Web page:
Meanwhile, we have already seen a very strong recovery of activity in the manufacturing sector towards the end of Q1 (figure 3) and we expect it to proceed in the coming months, on the back of improving world trade and specifically improving activity in important trading partners. That said, certain important production sectors for Spain are expected to be slowed down by the global shortage of semi-conductor chips, such as Spain’s large automotive sector. Lengthened delivery times and increasing input costs pose other risks to the manufacturing sector’s outlook –consumer price inflation has also started to rise, possibly hampering the recovery of demand.
Against this background, we foresee subdued growth in Q2 and a pronounced recovery in the second half of the year. Thereafter, the recovery will advance at a more muted pace. Owing to government support fewer firms went bankrupt (-14%) or were dissolved pre-emptively (-13%) in 2020 than in 2019, when the economy was growing. Thus a rise in liquidations can be expected once the government starts to wind down support. In any case, deteriorated balance sheets of businesses in hard-hit sectors will likely hold back employment and investment as firms will need time to recoup. Therefore we expect it to take time for the labour market and households’ disposable income to recover (figures 5 and 6). Additionally, the distribution of lost income and increased savings suggest consumption will rebound more slowly. Specifically, it low-income workers with a high propensity to consume have suffered more from income losses over the past year, while mostly the wealthier population with a lower propensity to consume has accumulated savings (see Banco de España Economic Bulletin box 4 and this Monthly’s Eurozone section). Finally, the relatively important tourism and hospitality sector have a more limited potential for pent-up demand.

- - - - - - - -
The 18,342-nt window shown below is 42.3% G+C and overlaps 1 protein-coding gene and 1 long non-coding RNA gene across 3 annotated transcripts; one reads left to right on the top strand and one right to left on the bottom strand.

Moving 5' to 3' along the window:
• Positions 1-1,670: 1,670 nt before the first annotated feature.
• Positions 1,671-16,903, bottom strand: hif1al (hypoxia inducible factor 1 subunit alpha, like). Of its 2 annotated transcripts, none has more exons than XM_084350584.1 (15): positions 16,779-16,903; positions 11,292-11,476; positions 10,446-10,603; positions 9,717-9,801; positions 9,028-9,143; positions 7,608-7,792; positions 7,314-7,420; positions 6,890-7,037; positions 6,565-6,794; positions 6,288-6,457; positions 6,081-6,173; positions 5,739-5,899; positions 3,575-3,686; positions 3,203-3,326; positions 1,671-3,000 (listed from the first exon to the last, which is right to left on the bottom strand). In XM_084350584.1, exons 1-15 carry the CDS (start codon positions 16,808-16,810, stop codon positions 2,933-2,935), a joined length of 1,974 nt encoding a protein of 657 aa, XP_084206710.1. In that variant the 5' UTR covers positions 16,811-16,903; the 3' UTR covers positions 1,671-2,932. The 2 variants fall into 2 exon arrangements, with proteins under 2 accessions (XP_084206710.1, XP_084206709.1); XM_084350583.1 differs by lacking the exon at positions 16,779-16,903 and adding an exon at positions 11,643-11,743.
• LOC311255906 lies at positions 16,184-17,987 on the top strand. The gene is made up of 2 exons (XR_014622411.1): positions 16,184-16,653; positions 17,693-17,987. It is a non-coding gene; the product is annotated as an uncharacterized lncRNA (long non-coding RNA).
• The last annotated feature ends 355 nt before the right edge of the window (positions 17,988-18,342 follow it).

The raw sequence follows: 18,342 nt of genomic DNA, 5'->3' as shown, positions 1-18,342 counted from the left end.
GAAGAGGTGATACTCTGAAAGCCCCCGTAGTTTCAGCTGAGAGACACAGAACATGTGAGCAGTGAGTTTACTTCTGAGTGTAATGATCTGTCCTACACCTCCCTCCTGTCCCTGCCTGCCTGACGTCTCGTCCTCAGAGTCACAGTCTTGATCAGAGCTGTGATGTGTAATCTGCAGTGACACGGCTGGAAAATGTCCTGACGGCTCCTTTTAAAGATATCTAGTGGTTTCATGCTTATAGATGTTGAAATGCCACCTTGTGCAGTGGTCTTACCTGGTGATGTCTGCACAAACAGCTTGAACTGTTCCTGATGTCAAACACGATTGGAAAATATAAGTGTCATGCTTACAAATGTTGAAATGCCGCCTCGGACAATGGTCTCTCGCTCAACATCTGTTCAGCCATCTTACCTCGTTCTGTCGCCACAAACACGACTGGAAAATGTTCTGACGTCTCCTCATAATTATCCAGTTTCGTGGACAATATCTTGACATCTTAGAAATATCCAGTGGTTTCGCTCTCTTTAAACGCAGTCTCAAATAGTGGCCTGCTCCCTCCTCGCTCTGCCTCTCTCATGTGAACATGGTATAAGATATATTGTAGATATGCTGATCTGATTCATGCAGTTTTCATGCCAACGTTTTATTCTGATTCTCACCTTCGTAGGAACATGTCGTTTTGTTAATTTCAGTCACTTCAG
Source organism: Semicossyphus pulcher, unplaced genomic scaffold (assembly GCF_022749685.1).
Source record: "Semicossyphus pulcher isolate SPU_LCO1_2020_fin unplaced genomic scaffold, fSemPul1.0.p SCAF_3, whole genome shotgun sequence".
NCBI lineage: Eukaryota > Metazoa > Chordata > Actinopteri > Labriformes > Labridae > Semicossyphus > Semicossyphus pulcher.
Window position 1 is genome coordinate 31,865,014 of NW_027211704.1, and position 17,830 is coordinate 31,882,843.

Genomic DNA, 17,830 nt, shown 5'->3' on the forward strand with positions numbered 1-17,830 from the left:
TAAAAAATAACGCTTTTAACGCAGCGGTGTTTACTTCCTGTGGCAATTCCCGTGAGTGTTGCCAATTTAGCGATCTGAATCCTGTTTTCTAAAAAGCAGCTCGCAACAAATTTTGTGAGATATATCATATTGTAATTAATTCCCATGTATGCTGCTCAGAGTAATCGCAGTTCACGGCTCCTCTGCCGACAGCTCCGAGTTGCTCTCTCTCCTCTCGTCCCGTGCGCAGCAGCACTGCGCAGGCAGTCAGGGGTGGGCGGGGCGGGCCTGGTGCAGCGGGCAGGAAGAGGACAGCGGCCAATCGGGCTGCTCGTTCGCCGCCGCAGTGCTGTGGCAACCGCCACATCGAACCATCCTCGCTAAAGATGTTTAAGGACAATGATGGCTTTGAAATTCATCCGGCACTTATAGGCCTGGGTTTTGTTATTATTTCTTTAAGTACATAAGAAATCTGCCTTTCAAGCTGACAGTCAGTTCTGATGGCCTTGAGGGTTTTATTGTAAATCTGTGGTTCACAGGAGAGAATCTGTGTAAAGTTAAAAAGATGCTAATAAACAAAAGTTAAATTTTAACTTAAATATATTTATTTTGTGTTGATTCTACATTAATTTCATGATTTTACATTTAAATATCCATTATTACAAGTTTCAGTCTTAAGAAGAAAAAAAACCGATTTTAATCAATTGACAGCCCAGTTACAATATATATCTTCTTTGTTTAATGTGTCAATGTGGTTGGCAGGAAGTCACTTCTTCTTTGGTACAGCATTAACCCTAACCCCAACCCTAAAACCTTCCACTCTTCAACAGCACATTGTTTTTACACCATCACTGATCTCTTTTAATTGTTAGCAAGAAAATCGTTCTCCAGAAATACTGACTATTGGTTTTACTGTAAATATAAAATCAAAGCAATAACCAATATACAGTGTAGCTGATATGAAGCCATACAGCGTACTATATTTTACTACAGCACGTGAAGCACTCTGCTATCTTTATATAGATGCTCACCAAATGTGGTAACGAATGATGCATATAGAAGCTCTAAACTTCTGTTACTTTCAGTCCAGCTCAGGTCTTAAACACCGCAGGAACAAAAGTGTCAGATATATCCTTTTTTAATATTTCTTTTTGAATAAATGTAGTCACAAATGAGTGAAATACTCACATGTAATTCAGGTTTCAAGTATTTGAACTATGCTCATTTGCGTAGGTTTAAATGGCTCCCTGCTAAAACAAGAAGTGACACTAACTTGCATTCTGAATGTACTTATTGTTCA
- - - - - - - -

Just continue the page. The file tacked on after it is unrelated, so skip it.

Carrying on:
All in all, in our baseline, we expect the economy to reach its pre-crisis level by mid-2023, helped by the EU recovery fund. According to our preliminary estimates the fund will lift Spain’s GDP by about 1.5% from 2021 until 2023. Our baseline hinges on the assumption that inoculation advances in such a way that Spain can largely reopen in summer and enjoy a decent tourism season. If reopening is delayed by one quarter, we expect the recovery to pre-COVID levels to be delayed by approximately one year, as the important summer season goes lost (figure 6).
Return to pre-COVID in 2023, with some help from the RRF
Between 2021 and 2026, Spain is entitled to approximately EUR 70bn in grants (some 6% of 2020 GDP). Yet it is unlikely it will absorb all and for sure not in the short term. Spain has a relatively weak track record of absorbing European Structural investment funds from the EU budget (ESIF). From the EU 2014 – 2020 budget it has so far only absorbed 50% of what it is entitled to. Furthermore, the grants component from the recovery fund is almost twice the amount of money it had to absorb in ESIF from the EU budget 2014 -2020. Finally, Spain will not only have to show it uses the money to the wishes of the European Commission, it also has to implement reforms in return, which generally are not easy. At the same time, the major need and possibilities to put the money to good use, support the uptake in our view. Moreover, Spain has shown great decisiveness in the past when it comes to pushing through reforms if demanded (during/ after the global financial and Eurozone debt crisis). Against this background, we have projected Spain to absorb around 25% of the funds in the coming three years and used a multiplier of 0.9 in the initial years. The multiplier is likely to grow in the medium term. For argumentation on the multiplier please see The economic impact of the EU recovery fund.